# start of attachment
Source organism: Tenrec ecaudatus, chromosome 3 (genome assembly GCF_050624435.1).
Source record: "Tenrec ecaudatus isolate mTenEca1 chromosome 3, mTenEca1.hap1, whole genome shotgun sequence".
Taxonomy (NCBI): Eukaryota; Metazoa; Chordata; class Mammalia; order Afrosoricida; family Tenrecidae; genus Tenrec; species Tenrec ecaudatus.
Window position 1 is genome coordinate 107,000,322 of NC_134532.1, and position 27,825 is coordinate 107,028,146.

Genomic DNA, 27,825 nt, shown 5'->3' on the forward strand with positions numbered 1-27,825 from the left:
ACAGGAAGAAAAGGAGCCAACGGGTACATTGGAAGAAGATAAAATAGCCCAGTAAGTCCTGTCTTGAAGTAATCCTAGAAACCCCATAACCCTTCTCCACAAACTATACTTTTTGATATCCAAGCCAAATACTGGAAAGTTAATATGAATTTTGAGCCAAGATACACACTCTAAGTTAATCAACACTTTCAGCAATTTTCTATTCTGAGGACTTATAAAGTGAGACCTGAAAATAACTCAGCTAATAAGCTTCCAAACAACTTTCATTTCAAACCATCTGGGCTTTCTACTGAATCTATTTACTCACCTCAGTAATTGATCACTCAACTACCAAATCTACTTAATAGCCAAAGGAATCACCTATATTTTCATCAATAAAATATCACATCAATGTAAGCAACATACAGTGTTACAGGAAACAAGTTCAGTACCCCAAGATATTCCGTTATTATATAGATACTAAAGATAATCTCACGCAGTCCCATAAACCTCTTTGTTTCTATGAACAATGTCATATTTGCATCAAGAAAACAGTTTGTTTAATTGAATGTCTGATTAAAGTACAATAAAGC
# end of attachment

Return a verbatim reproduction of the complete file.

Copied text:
Source organism: Tenrec ecaudatus, chromosome 3 (genome assembly GCF_050624435.1).
Source record: "Tenrec ecaudatus isolate mTenEca1 chromosome 3, mTenEca1.hap1, whole genome shotgun sequence".
Taxonomy (NCBI): Eukaryota; Metazoa; Chordata; class Mammalia; order Afrosoricida; family Tenrecidae; genus Tenrec; species Tenrec ecaudatus.
Window position 1 is genome coordinate 107,000,322 of NC_134532.1, and position 27,825 is coordinate 107,028,146.

Genomic DNA, 27,825 nt, shown 5'->3' on the forward strand with positions numbered 1-27,825 from the left:
ACAGGAAGAAAAGGAGCCAACGGGTACATTGGAAGAAGATAAAATAGCCCAGTAAGTCCTGTCTTGAAGTAATCCTAGAAACCCCATAACCCTTCTCCACAAACTATACTTTTTGATATCCAAGCCAAATACTGGAAAGTTAATATGAATTTTGAGCCAAGATACACACTCTAAGTTAATCAACACTTTCAGCAATTTTCTATTCTGAGGACTTATAAAGTGAGACCTGAAAATAACTCAGCTAATAAGCTTCCAAACAACTTTCATTTCAAACCATCTGGGCTTTCTACTGAATCTATTTACTCACCTCAGTAATTGATCACTCAACTACCAAATCTACTTAATAGCCAAAGGAATCACCTATATTTTCATCAATAAAATATCACATCAATGTAAGCAACATACAGTGTTACAGGAAACAAGTTCAGTACCCCAAGATATTCCGTTATTATATAGATACTAAAGATAATCTCACGCAGTCCCATAAACCTCTTTGTTTCTATGAACAATGTCATATTTGCATCAAGAAAACAGTTTGTTTAATTGAATGTCTGATTAAAGTACAATAAAGC